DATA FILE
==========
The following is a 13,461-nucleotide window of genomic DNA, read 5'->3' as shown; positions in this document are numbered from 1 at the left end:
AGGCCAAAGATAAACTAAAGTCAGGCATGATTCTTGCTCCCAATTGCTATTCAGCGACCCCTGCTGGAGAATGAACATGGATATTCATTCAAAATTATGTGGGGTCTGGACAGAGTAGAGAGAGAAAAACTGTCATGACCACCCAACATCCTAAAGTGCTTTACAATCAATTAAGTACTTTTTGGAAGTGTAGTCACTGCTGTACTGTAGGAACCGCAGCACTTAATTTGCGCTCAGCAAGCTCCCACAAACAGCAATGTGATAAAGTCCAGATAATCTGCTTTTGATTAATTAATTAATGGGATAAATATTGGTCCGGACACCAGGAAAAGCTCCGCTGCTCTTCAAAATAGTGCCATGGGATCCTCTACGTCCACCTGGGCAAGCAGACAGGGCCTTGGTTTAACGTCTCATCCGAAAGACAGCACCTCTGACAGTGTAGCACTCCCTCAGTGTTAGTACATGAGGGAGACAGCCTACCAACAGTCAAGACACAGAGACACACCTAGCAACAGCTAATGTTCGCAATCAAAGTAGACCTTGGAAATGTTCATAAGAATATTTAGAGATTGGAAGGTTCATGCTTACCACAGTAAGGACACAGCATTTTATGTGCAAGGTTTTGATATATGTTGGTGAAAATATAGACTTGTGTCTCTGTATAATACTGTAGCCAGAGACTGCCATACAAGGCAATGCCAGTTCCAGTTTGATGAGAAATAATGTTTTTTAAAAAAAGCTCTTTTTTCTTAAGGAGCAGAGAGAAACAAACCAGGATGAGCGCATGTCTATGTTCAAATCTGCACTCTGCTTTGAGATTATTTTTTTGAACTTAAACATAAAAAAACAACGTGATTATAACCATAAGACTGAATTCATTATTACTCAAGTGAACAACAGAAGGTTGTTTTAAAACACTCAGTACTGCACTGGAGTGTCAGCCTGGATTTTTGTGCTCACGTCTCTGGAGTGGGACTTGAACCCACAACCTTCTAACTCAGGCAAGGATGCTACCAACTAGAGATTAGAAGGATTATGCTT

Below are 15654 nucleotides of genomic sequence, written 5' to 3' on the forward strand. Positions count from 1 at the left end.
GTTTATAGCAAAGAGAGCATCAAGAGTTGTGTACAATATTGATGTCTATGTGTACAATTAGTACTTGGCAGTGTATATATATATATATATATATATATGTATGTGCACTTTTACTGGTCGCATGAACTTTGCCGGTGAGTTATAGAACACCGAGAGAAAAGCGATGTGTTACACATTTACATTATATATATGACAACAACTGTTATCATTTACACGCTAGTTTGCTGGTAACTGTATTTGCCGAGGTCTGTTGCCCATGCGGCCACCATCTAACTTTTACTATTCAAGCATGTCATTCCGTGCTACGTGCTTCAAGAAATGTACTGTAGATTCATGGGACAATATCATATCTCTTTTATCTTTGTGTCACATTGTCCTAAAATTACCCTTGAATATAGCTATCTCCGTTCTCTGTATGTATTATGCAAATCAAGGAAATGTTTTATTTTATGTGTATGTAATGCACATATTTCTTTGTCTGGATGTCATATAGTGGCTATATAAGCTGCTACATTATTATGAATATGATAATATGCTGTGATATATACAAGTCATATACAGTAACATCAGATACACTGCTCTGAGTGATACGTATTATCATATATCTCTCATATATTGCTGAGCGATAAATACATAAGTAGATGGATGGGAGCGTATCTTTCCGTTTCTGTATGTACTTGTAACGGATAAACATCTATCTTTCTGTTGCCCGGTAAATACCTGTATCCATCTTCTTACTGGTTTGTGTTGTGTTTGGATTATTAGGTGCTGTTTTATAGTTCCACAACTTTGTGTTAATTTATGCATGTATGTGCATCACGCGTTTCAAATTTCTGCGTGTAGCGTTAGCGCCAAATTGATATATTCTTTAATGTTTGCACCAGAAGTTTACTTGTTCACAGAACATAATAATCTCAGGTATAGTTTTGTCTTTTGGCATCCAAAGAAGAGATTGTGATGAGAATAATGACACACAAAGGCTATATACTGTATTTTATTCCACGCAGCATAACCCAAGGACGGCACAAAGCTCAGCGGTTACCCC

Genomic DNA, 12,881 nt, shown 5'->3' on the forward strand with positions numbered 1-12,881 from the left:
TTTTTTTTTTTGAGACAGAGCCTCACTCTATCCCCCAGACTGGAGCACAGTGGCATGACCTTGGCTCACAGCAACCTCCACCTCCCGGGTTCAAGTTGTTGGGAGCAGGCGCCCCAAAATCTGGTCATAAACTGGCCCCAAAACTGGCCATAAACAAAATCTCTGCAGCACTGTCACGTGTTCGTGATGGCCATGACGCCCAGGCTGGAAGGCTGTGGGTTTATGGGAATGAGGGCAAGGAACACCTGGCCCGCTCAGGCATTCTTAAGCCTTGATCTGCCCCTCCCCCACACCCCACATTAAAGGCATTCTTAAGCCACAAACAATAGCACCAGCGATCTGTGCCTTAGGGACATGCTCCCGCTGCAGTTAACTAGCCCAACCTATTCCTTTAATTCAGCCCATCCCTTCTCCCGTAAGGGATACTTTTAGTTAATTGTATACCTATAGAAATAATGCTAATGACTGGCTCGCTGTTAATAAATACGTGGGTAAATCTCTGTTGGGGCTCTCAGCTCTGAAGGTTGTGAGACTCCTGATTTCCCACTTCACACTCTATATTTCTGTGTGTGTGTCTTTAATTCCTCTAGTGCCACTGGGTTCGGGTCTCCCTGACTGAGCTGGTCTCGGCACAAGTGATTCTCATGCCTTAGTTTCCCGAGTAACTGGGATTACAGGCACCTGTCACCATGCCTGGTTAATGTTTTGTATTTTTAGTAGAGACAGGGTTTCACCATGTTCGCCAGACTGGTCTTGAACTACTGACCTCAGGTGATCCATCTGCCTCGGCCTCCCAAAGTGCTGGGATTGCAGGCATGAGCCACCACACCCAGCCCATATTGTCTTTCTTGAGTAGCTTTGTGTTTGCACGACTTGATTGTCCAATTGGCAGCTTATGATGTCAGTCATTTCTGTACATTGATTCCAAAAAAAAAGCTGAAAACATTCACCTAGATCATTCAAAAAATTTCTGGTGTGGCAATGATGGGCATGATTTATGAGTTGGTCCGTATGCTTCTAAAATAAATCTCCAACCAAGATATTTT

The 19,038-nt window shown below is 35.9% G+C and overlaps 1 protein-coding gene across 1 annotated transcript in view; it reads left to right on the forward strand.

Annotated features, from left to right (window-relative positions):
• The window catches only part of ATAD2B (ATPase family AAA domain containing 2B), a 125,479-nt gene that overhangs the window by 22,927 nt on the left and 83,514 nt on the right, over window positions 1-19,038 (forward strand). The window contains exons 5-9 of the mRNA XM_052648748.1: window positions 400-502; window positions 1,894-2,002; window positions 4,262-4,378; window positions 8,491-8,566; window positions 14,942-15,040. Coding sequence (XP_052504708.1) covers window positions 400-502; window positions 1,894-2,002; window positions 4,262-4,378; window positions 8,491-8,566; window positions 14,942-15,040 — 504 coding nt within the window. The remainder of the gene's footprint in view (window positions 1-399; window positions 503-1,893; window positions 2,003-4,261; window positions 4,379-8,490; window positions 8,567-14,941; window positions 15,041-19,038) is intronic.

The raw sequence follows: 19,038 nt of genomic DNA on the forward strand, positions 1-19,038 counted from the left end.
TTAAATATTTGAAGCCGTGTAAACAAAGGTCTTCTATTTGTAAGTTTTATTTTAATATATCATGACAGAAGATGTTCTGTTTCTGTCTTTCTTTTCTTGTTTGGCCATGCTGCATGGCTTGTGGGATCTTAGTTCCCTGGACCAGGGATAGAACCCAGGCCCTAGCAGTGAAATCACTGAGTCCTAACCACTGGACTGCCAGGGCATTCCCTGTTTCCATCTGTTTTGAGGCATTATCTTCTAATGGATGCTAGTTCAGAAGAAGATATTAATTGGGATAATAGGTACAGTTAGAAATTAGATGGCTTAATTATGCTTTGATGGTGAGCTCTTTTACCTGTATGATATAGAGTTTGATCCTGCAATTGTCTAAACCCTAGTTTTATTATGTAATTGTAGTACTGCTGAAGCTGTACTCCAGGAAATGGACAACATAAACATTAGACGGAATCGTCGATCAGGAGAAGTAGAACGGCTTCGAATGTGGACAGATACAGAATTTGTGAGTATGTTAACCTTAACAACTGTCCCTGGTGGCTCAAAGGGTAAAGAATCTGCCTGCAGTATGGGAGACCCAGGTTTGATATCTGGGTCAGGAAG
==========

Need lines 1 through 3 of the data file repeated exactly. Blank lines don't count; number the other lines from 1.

The following is a 13,461-nucleotide window of genomic DNA, read 5'->3' as shown; positions in this document are numbered from 1 at the left end:
AGGCCAAAGATAAACTAAAGTCAGGCATGATTCTTGCTCCCAATTGCTATTCAGCGACCCCTGCTGGAGAATGAACATGGATATTCATTCAAAATTATGTGGGGTCTGGACAGAGTAGAGAGAGAAAAACTGTCATGACCACCCAACATCCTAAAGTGCTTTACAATCAATTAAGTACTTTTTGGAAGTGTAGTCACTGCTGTACTGTAGGAACCGCAGCACTTAATTTGCGCTCAGCAAGCTCCCACAAACAGCAATGTGATAAAGTCCAGATAATCTGCTTTTGATTAATTAATTAATGGGATAAATATTGGTCCGGACACCAGGAAAAGCTCCGCTGCTCTTCAAAATAGTGCCATGGGATCCTCTACGTCCACCTGGGCAAGCAGACAGGGCCTTGGTTTAACGTCTCATCCGAAAGACAGCACCTCTGACAGTGTAGCACTCCCTCAGTGTTAGTACATGAGGGAGACAGCCTACCAACAGTCAAGACACAGAGACACACCTAGCAACAGCTAATGTTCGCAATCAAAGTAGACCTTGGAAATGTTCATAAGAATATTTAGAGATTGGAAGGTTCATGCTTACCACAGTAAGGACACAGCATTTTATGTGCAAGGTTTTGATATATGTTGGTGAAAATATAGACTTGTGTCTCTGTATAATACTGTAGCCAGAGACTGCCATACAAGGCAATGCCAGTTCCAGTTTGATGAGAAATAATGTTTTTTAAAAAAAGCTCTTTTTTCTTAAGGAGCAGAGAGAAACAAACCAGGATGAGCGCATGTCTATGTTCAAATCTGCACTCTGCTTTGAGATTATTTTTTTGAACTTAAACATAAAAAAACAACGTGATTATAACCATAAGACTGAATTCATTATTACTCAAGTGAACAACAGAAGGTTGTTTTAAAACACTCAGTACTGCACTGGAGTGTCAGCCTGGATTTTTGTGCTCACGTCTCTGGAGTGGGACTTGAACCCACAACCTTCTAACTCAGGCAAGGATGCTACCAACTAGAGATTAGAAGGATTATGCTT

Below are 15654 nucleotides of genomic sequence, written 5' to 3' on the forward strand. Positions count from 1 at the left end.